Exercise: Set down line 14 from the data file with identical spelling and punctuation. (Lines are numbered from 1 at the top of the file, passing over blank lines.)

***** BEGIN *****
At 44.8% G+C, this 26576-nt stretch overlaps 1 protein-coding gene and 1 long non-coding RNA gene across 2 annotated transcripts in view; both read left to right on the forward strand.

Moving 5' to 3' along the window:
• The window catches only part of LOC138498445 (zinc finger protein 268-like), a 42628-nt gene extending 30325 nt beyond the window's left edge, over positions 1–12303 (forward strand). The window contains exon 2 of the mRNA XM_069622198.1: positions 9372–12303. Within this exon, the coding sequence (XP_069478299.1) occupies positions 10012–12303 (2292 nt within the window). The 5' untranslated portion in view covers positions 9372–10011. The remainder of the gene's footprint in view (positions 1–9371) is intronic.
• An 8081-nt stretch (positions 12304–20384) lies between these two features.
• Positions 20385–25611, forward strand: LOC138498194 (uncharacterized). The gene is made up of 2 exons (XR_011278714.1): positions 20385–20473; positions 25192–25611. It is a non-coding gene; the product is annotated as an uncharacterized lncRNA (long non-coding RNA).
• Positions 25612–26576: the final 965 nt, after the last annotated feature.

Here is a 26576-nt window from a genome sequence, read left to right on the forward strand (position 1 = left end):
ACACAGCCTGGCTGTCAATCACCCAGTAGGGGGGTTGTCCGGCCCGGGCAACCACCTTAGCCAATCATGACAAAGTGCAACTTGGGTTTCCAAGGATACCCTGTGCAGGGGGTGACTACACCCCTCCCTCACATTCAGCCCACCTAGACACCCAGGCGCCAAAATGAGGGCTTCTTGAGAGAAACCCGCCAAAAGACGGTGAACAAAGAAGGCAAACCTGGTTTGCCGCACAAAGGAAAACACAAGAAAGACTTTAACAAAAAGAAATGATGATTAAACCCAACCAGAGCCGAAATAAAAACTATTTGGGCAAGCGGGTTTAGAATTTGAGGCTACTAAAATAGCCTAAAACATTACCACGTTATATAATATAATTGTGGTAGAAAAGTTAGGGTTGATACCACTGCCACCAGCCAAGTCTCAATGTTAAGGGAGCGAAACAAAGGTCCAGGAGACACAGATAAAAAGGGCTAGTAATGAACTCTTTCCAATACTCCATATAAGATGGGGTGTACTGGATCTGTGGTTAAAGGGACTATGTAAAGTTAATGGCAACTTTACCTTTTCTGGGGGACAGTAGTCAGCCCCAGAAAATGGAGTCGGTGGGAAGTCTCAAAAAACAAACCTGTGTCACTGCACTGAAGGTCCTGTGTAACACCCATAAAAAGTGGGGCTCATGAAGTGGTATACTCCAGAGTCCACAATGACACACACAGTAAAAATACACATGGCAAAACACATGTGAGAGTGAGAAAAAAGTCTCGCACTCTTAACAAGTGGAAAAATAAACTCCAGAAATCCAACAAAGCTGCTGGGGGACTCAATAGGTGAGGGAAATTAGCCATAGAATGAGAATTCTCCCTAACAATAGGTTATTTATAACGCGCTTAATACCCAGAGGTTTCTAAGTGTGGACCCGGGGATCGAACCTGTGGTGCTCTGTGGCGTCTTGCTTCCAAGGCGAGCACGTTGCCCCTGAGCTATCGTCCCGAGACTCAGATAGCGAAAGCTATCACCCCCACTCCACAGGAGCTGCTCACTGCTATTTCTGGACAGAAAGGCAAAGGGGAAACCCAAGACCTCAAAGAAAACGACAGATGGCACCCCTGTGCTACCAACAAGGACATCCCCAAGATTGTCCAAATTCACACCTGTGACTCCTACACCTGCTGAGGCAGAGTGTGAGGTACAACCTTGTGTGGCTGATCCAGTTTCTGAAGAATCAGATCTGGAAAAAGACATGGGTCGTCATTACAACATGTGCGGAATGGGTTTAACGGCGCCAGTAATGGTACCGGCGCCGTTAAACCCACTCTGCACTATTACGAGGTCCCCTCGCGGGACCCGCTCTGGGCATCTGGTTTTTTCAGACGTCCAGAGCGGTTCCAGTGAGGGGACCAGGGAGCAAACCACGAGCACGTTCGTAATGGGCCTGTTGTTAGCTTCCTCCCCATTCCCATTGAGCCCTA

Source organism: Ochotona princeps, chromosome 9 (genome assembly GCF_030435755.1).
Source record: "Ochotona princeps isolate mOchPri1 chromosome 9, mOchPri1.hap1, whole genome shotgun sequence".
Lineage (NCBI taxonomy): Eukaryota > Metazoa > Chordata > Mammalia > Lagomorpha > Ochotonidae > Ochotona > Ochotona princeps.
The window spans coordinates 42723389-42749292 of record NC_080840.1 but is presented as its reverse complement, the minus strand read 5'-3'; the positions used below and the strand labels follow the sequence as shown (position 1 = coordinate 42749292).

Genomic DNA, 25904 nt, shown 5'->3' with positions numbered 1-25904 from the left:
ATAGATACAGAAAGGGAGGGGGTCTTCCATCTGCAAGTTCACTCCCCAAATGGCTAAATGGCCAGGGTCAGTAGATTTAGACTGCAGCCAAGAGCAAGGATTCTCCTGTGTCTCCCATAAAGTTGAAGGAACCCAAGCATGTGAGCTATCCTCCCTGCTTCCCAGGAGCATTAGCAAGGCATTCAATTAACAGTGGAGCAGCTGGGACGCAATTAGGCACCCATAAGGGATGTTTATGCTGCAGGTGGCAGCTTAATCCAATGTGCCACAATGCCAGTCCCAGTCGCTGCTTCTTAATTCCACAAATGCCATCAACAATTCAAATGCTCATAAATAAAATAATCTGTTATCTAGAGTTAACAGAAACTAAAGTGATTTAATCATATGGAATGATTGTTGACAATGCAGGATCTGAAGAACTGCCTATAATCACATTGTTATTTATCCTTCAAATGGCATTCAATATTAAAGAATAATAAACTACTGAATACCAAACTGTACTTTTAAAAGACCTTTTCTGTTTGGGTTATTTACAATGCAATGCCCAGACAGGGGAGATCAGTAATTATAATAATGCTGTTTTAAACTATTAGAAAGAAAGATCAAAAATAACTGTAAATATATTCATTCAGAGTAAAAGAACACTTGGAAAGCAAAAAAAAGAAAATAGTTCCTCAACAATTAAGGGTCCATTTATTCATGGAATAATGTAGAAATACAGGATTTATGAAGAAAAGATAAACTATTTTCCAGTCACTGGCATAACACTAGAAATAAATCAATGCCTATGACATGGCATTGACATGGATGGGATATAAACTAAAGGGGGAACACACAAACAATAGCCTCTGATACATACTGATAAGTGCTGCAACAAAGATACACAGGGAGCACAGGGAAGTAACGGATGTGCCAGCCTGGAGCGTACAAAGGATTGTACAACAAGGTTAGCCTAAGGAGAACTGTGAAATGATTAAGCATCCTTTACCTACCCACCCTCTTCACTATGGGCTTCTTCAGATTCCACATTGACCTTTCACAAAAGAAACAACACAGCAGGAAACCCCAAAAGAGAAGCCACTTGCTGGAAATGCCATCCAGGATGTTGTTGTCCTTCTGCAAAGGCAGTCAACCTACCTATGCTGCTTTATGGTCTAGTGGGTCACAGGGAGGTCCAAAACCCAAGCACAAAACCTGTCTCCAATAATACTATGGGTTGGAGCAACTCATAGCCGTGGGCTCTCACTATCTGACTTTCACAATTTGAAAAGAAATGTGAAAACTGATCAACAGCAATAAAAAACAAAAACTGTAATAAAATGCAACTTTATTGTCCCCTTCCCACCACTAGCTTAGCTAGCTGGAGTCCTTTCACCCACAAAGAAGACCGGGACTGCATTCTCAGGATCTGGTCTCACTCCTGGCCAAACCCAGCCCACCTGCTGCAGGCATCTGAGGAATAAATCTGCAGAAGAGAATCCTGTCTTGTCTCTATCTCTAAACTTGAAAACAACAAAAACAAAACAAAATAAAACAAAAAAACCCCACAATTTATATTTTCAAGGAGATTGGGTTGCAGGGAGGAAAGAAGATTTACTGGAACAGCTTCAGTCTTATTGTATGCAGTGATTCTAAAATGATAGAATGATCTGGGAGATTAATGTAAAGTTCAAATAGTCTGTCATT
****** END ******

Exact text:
ATAGATACAGAAAGGGAGGGGGTCTTCCATCTGCAAGTTCACTCCCCAAATGGCTAAATGGCCAGGGTCAGTAGATTTAGACTGCAGCCAAGAGCAAGGATTCTCCTGTGTCTCCCATAAAGTTGAAGGAACCCAAGCATGTGAGCTATCCTCCCTGCTTCCCAGGAGCATTAGCAAGGCATTCAATTAACAGTGGAGCAGCTGGGACGCAATTAGGCACCCATAAGGGATGTTTATGCTGCAGGTGGCAGCTTAATCCAATGTGCCACAATGCCAGTCCCAGTCGCTGCTTCTTAATTCCACAAATGCCATCAACAATTCAAATGCTCATAAATAAAATAATCTGTTATCTAGAGTTAACAGAAACTAAAGTGATTTAATCATATGGAATGATTGTTGACAATGCAGGATCTGAAGAACTGCCTATAATCACATTGTTATTTATCCTTCAAATGGCATTCAATATTAAAGAATAATAAACTACTGAATACCAAACTGTACTTTTAAAAGACCTTTTCTGTTTGGGTTATTTACAATGCAATGCCCAGACAGGGGAGATCAGTAATTATAATAATGCTGTTTTAAACTATTAGAAAGAAAGATCAAAAATAACTGTAAATATATTCATTCAGAGTAAAAGAACACTTGGAAAGCAAAAAAAAGAAAATAGTTCCTCAACAATTAAGGGTCCATTTATTCATGGAATAATGTAGAAATACAGGATTTATGAAGAAAAGATAAACTATTTTCCAGTCACTGGCATAACACTAGAAATAAATCAATGCCTATGACATGGCATTGACATGGATGGGATATAAACTAAAGGGGGAACACACAAACAATAGCCTCTGATACATACTGATAAGTGCTGCAACAAAGATACACAGGGAGCACAGGGAAGTAACGGATGTGCCAGCCTGGAGCGTACAAAGGATTGTACAACAAGGTTAGCCTAAGGAGAACTGTGAAATGATTAAGCATCCTTTACCTACCCACCCTCTTCACTATGGGCTTCTTCAGATTCCACATTGACCTTTCACAAAAGAAACAACACAGCAGGAAACCCCAAAAGAGAAGCCACTTGCTGGAAATGCCATCCAGGATGTTGTTGTCCTTCTGCAAAGGCAGTCAACCTACCTATGCTGCTTTATGGTCTAGTGGGTCACAGGGAGGTCCAAAACCCAAGCACAAAACCTGTCTCCAATAATACTATGGGTTGGAGCAACTCATAGCCGTGGGCTCTCACTATCTGACTTTCACAATTTGAAAAGAAATGTGAAAACTGATCAACAGCAATAAAAAACAAAAACTGTAATAAAATGCAACTTTATTGTCCCCTTCCCACCACTAGCTTAGCTAGCTGGAGTCCTTTCACCCACAAAGAAGACCGGGACTGCATTCTCAGGATCTGGTCTCACTCCTGGCCAAACCCAGCCCACCTGCTGCAGGCATCTGAGGAATAAATCTGCAGAAGAGAATCCTGTCTTGTCTCTATCTCTAAACTTGAAAACAACAAAAACAAAACAAAATAAAACAAAAAAACCCCACAATTTATATTTTCAAGGAGATTGGGTTGCAGGGAGGAAAGAAGATTTACTGGAACAGCTTCAGTCTTATTGTATGCAGTGATTCTAAAATGATAGAATGATCTGGGAGATTAATGTAAAGTTCAAATAGTCTGTCATT